Mary J. Blige Talks Platinum-Blond Hair and Self-Love


NEW YORK, NEW YORK - NOVEMBER 17: Mary J. Blige attends the

Every morning, Mary J. Blige wakes up and recites the following words: “Good morning, Gorgeous. I love you. I got you. I need you.” A powerful, uplifting statement that might be inconsequential to some, but to Blige, it’s everything. She started saying these words to herself while filming “Mudbound” in 2016, the year that confidence truly became a part of her identity. “I didn’t feel beautiful — like for real for real, not just ‘Hey, I’m pretty’ but actually believing it — until about 2016,” Blige says in the February issue of “Elle.” Much of her journey to self-love and acceptance started in the salon chair as a teenager, when she found the color that would become her signature look.

“When I saw Salt’s hair was platinum, it was done. Game over,” she says of Salt-N-Pepa’s “Shake Your Thang” music video, the catalyst for her own industry-disrupting look. “I used peroxide to lift my hair color all the way up to platinum.” Prior to this realization, Blige struggled with accepting her hair. “Because of the texture, growing up I always wished I had wavy hair. Every little Black girl wanted wavy hair,” she says. Her mother would press it and put it in ponytails, and Blige would get weaves and perms, but once she started experimenting with colors, she became uniquely herself.

“Hair is beautiful, but I can’t carry it with confidence if I’m not confident.”

“I won’t say hair gave me strength. I’d say I give my hair strength,” Blige says. “Whatever I’m wearing, I’m able to have the strength to carry it now, which I was not able to have in the last layer of my life. Hair is beautiful, but I can’t carry it with confidence if I’m not confident. Because then it’d just be a weave, or it’d just be blond hair, or my [natural] hair.”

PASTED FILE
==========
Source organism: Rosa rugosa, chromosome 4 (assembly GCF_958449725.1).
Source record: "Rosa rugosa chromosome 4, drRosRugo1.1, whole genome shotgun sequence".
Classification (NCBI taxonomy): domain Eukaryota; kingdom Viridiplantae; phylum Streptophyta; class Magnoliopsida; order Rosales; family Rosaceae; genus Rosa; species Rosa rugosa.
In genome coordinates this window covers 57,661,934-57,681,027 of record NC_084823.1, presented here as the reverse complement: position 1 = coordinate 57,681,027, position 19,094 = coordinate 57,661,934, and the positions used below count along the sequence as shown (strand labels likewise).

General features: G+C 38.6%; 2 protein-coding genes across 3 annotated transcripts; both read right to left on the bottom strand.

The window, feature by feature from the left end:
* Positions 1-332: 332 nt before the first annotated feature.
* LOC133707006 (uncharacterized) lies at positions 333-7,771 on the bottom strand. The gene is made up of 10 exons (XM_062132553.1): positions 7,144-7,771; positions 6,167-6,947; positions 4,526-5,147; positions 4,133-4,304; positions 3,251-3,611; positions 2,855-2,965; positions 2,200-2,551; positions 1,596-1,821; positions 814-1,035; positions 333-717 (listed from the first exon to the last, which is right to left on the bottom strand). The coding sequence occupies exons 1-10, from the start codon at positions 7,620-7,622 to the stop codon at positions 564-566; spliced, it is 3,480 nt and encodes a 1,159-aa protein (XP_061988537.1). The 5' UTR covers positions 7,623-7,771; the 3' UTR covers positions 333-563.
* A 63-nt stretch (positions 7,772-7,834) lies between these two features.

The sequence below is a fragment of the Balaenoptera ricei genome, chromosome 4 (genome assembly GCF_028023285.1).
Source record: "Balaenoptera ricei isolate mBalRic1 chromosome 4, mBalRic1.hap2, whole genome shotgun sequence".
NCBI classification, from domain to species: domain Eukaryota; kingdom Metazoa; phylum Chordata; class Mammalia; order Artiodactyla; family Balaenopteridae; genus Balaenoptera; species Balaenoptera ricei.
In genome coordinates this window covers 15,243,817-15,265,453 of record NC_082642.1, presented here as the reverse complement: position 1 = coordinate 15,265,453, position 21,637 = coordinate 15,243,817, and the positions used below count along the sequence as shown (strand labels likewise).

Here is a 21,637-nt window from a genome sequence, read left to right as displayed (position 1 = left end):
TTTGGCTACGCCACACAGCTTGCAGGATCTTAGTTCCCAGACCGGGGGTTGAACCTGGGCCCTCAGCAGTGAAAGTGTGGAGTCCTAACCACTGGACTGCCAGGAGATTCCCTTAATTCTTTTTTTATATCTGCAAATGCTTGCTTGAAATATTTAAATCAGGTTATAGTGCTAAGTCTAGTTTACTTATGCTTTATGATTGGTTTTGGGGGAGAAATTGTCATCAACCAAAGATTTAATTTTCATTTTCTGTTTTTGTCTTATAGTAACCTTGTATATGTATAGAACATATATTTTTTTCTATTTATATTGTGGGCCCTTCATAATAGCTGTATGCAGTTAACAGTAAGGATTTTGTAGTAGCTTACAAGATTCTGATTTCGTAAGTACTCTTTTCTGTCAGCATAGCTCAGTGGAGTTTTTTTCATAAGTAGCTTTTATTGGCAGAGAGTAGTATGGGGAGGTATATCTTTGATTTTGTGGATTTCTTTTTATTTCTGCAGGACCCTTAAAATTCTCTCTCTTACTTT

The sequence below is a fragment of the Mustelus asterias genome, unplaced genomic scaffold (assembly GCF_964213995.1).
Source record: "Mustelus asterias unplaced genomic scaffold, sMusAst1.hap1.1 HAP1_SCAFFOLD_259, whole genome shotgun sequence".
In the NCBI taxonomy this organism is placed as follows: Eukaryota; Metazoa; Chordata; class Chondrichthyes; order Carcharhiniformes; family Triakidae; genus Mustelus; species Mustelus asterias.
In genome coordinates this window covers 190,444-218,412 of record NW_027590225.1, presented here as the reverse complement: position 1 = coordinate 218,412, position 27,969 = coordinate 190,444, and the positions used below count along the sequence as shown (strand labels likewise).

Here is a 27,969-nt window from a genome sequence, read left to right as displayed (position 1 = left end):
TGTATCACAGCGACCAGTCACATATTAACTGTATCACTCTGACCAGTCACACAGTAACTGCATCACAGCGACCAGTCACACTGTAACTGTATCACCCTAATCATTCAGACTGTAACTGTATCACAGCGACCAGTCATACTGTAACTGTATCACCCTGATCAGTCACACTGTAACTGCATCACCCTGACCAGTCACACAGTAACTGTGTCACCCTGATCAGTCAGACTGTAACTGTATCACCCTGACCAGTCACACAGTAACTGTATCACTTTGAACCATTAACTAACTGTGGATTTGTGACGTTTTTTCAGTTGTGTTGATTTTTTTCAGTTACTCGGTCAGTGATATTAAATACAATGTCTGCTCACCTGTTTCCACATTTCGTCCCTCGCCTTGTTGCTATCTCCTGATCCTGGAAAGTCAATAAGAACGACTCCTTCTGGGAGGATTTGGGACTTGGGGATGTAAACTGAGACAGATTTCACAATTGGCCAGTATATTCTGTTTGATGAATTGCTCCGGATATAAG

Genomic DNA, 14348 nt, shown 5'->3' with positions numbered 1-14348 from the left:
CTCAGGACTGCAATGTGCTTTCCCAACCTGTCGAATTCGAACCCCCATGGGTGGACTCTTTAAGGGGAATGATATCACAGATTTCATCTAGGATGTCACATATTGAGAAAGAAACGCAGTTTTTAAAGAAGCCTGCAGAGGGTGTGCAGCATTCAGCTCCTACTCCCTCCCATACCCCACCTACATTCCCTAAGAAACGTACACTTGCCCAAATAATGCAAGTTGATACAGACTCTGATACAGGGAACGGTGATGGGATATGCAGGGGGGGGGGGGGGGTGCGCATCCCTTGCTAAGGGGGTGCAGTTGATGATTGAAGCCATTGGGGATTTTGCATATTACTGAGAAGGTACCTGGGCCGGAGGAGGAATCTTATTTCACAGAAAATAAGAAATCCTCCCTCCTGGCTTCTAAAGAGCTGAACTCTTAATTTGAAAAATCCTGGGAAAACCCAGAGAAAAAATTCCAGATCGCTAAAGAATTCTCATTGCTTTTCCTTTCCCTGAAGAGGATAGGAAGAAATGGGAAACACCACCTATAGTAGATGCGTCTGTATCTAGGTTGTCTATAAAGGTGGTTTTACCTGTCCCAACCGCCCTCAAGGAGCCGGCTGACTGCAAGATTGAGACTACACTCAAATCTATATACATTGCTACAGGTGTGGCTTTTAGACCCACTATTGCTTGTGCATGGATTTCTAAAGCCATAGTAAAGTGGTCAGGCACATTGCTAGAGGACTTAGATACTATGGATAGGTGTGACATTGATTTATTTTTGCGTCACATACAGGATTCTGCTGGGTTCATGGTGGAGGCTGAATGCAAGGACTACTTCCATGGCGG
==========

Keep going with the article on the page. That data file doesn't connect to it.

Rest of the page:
When Blige entered the music industry at 18 years old in 1989, she already knew who she was. “I was already blonde. I was already red. I was already doing those colors. I wasn’t searching for an image. I was my own image,” she says. She was never going to conform to society’s standards, the same way she wasn’t going to conform to the styles of her peers as a teenager. “I was sitting on the shelf because they didn’t know what to do with me, because I was not going to put on a gown.” Succumbing was never an option.

Now, as Blige prepares to perform at the Super Bowl halftime show alongside fellow industry greats Dr. Dre, Snoop Dogg, Eminem, and Kendrick Lamar, she’s representing decades of “reinvention” and beauty both inside and out. “I’m going to be front and center — Mary J. Blige, in her glory and greatness and swagger,” she says.





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